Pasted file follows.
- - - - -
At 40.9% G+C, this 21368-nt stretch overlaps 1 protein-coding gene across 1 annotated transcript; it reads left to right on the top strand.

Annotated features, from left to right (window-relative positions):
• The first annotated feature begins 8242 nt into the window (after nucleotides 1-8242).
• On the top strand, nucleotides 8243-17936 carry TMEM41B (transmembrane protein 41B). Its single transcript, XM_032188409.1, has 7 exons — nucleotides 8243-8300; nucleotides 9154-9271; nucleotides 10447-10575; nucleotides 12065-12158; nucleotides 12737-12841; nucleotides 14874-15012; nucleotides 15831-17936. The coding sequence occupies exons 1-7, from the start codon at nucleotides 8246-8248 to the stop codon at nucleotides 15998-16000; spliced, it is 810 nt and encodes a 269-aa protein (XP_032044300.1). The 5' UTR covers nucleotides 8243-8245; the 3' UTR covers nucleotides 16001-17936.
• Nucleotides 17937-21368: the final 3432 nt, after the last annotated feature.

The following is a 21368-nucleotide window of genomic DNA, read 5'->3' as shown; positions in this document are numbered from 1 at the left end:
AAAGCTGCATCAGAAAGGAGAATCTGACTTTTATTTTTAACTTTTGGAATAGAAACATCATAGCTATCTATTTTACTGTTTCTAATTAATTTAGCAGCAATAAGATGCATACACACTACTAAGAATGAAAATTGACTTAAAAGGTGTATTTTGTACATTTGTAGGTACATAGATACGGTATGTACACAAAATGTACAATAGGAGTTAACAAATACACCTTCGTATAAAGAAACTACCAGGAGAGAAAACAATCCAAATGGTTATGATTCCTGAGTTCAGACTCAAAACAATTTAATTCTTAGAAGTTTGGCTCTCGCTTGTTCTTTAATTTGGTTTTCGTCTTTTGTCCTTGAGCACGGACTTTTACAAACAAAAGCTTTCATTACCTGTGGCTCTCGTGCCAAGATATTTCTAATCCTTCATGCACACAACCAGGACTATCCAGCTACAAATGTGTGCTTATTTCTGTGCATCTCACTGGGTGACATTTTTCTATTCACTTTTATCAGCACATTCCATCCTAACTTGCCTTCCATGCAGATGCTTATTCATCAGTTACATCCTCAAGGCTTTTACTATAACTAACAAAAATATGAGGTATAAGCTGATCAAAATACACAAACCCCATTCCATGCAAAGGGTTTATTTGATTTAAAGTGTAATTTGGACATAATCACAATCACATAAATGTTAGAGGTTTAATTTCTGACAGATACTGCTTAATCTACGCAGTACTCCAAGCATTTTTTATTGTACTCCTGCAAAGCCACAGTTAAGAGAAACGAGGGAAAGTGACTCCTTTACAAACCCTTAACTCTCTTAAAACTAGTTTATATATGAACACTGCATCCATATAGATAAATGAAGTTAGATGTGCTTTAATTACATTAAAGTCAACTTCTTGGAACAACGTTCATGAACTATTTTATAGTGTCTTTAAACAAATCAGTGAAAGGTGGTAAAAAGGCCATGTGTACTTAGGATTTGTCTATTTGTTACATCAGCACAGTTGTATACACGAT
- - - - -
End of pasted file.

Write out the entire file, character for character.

At 40.9% G+C, this 21368-nt stretch overlaps 1 protein-coding gene across 1 annotated transcript; it reads left to right on the top strand.

Annotated features, from left to right (window-relative positions):
• The first annotated feature begins 8242 nt into the window (after nucleotides 1-8242).
• On the top strand, nucleotides 8243-17936 carry TMEM41B (transmembrane protein 41B). Its single transcript, XM_032188409.1, has 7 exons — nucleotides 8243-8300; nucleotides 9154-9271; nucleotides 10447-10575; nucleotides 12065-12158; nucleotides 12737-12841; nucleotides 14874-15012; nucleotides 15831-17936. The coding sequence occupies exons 1-7, from the start codon at nucleotides 8246-8248 to the stop codon at nucleotides 15998-16000; spliced, it is 810 nt and encodes a 269-aa protein (XP_032044300.1). The 5' UTR covers nucleotides 8243-8245; the 3' UTR covers nucleotides 16001-17936.
• Nucleotides 17937-21368: the final 3432 nt, after the last annotated feature.

The following is a 21368-nucleotide window of genomic DNA, read 5'->3' as shown; positions in this document are numbered from 1 at the left end:
AAAGCTGCATCAGAAAGGAGAATCTGACTTTTATTTTTAACTTTTGGAATAGAAACATCATAGCTATCTATTTTACTGTTTCTAATTAATTTAGCAGCAATAAGATGCATACACACTACTAAGAATGAAAATTGACTTAAAAGGTGTATTTTGTACATTTGTAGGTACATAGATACGGTATGTACACAAAATGTACAATAGGAGTTAACAAATACACCTTCGTATAAAGAAACTACCAGGAGAGAAAACAATCCAAATGGTTATGATTCCTGAGTTCAGACTCAAAACAATTTAATTCTTAGAAGTTTGGCTCTCGCTTGTTCTTTAATTTGGTTTTCGTCTTTTGTCCTTGAGCACGGACTTTTACAAACAAAAGCTTTCATTACCTGTGGCTCTCGTGCCAAGATATTTCTAATCCTTCATGCACACAACCAGGACTATCCAGCTACAAATGTGTGCTTATTTCTGTGCATCTCACTGGGTGACATTTTTCTATTCACTTTTATCAGCACATTCCATCCTAACTTGCCTTCCATGCAGATGCTTATTCATCAGTTACATCCTCAAGGCTTTTACTATAACTAACAAAAATATGAGGTATAAGCTGATCAAAATACACAAACCCCATTCCATGCAAAGGGTTTATTTGATTTAAAGTGTAATTTGGACATAATCACAATCACATAAATGTTAGAGGTTTAATTTCTGACAGATACTGCTTAATCTACGCAGTACTCCAAGCATTTTTTATTGTACTCCTGCAAAGCCACAGTTAAGAGAAACGAGGGAAAGTGACTCCTTTACAAACCCTTAACTCTCTTAAAACTAGTTTATATATGAACACTGCATCCATATAGATAAATGAAGTTAGATGTGCTTTAATTACATTAAAGTCAACTTCTTGGAACAACGTTCATGAACTATTTTATAGTGTCTTTAAACAAATCAGTGAAAGGTGGTAAAAAGGCCATGTGTACTTAGGATTTGTCTATTTGTTACATCAGCACAGTTGTATACACGAT